The worst thing that could happen if you are in a bad situation is for that situation to get worse. A New Orleans, Louisiana, resident found himself in that exact scenario when he was in legal trouble and subsequently found himself in even deeper legal trouble.
MT, the defendant, owned with his partners, a construction contracting company, Garner Services. When MT was the Chief Operating Officer, he and his brother-in-law, DF, created fictitious invoices for work never performed, amounting to $925,000 to a company that MT himself controlled.
After his fraud was discovered, MT was criminally charged with conspiracy to commit mail fraud, which he pled guilty to in exchange for no additional charges filed. The Government also informed MT that he would be indicted for concealing financial information to block the forfeiture of certain assets. Before the plea deal was signed, MT hired a private investigator, Tim Wilson, who spoke with two of the Assistant United States Attorney’s (“AUSAs”) for the Eastern District of Louisiana on MT’s behalf. Wilson stated the AUSAs promised not to execute on the forfeiture indictment. This “secret deal” was later contested by the AUSAs, who denied having made such a promise.
The Government contacted MT a few months after the deal, stating that he had seriously violated the plea bargain by taking steps to prevent the forfeiture of his assets. Because he allegedly breached the contract, the Government informed MT they would be pursuing additional charges against him. Following a series of motions, indictments, and unsuccessful attempts to rescind his guilty plea, MT was sentenced to 5 years in prison, three years of supervised release, a $100,000 fine, and $925,320 restitution to Garner Services.
MT filed a lawsuit against Wilson to recover damages for alleged economic and personal injuries that MT suffered as a result of legal malpractice and breach of fiduciary duty. MT claimed that Wilson personally breached his fiduciary duty/contract/mandate in their contract. At trial, MT argued that he and Wilson entered into a contract and Wilson breached mandatory fiduciary duty when he guaranteed and warranted in a letter that MTs’ property was safe from governmental seizure. In the alternative, MT argued that this action could be governed by a negligence action governed by La. C.C. art. 3492, which has a one-year prescriptive period.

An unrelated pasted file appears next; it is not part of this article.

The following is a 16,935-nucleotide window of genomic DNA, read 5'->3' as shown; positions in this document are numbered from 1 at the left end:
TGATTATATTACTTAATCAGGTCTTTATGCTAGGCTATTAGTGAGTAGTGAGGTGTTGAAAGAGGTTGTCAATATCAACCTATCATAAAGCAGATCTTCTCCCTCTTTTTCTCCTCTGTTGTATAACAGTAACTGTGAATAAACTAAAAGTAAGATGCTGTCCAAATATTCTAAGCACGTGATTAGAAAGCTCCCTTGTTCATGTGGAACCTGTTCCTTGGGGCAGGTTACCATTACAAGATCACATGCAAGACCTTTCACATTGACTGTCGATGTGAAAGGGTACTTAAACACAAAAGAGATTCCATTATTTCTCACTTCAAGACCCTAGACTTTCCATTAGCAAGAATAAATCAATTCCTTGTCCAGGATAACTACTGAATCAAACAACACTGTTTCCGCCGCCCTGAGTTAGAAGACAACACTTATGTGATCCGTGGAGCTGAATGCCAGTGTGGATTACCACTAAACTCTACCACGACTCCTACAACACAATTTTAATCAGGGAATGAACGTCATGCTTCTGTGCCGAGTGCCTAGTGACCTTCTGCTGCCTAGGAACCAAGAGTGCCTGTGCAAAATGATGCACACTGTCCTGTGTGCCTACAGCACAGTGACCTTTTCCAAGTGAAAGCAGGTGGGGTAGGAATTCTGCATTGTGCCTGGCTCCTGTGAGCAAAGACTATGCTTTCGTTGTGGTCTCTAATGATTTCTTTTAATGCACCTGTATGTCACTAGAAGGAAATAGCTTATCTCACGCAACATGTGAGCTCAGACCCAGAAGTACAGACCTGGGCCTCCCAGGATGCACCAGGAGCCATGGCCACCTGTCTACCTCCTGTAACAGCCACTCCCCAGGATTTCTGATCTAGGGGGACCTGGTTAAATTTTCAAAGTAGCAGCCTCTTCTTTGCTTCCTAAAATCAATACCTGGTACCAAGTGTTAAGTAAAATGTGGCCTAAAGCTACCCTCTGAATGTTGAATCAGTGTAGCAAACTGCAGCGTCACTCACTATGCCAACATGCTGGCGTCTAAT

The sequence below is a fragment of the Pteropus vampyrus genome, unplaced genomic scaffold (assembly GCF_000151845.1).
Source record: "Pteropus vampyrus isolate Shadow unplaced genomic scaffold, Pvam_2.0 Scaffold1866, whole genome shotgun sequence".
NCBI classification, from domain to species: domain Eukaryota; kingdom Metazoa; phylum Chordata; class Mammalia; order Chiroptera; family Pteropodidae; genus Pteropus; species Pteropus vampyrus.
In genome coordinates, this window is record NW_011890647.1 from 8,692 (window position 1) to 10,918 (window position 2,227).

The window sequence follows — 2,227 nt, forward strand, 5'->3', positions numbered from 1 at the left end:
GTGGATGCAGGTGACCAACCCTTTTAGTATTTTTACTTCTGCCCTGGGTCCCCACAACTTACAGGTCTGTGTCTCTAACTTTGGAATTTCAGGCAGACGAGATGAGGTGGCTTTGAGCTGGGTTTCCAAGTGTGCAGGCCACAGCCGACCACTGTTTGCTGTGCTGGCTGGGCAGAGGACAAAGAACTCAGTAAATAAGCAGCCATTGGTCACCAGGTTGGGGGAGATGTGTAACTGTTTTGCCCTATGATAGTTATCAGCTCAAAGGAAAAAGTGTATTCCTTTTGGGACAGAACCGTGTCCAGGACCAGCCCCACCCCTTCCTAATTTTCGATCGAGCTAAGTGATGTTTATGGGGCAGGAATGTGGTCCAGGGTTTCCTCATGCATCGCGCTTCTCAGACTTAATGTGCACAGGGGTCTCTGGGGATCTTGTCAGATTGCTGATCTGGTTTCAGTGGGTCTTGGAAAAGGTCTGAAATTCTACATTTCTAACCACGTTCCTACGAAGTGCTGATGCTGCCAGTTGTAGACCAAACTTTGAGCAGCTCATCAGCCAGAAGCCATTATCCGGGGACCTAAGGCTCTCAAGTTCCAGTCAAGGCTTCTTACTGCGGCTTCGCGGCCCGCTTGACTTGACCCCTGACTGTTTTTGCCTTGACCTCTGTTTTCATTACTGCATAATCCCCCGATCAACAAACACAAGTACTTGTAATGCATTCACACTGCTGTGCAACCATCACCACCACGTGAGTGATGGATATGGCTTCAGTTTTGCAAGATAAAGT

A cause of action for personal breach of a contract has a prescriptive period of ten years. La. C.C. art. 3499. A cause of action for breach of fiduciary duty requires proof of fraud, breach of trust, or an action outside the limits of the fiduciary’s authority. Gerdes v. Estate of Cush, 953 F. 2d 201, 205 (5th Cir. 1992).
The court entered a judgment that granted a peremptory exception of prescription in favor of Wilson. Being that MT filed suit against Wilson in 2013, and the court was deciding this case in 2016, a one-year prescription period would bar MT from recovering against Wilson.
On appeal to Fourth Circuit Court of Appeal, MT argued that this breach should be governed by the ten-year prescriptive period, while the trial court found that it was a suit for negligence, under the one-year prescriptive period. The Court affirmed the trial court’s decision and found no allegations of fraud, breach of trust, or actions by Wilson outside the limits of his alleged authority. Wilson was retained by MT to prevent the seizure of his property, and MT had even stated that Wilson faithfully relayed all of MT’s concerns to the AUSAs when discussing a plea agreement. These actions do not constitute fraud. Additionally, under the negligence argument, the claim is barred by a one-year prescriptive period (statute of limitation). La. C.C. art 3492.
Though MT’s case is unlikely to invite a lot of sympathies, it is important to remember that having an experienced lawyer who knows the complexities of criminal and civil law can help you with the intricacies of the Louisiana legal system.
Additional Sources: Titus Et. al. vs. Wilson et. al.
Written by Berniard Law Firm Blog Writer: Samantha Lacy
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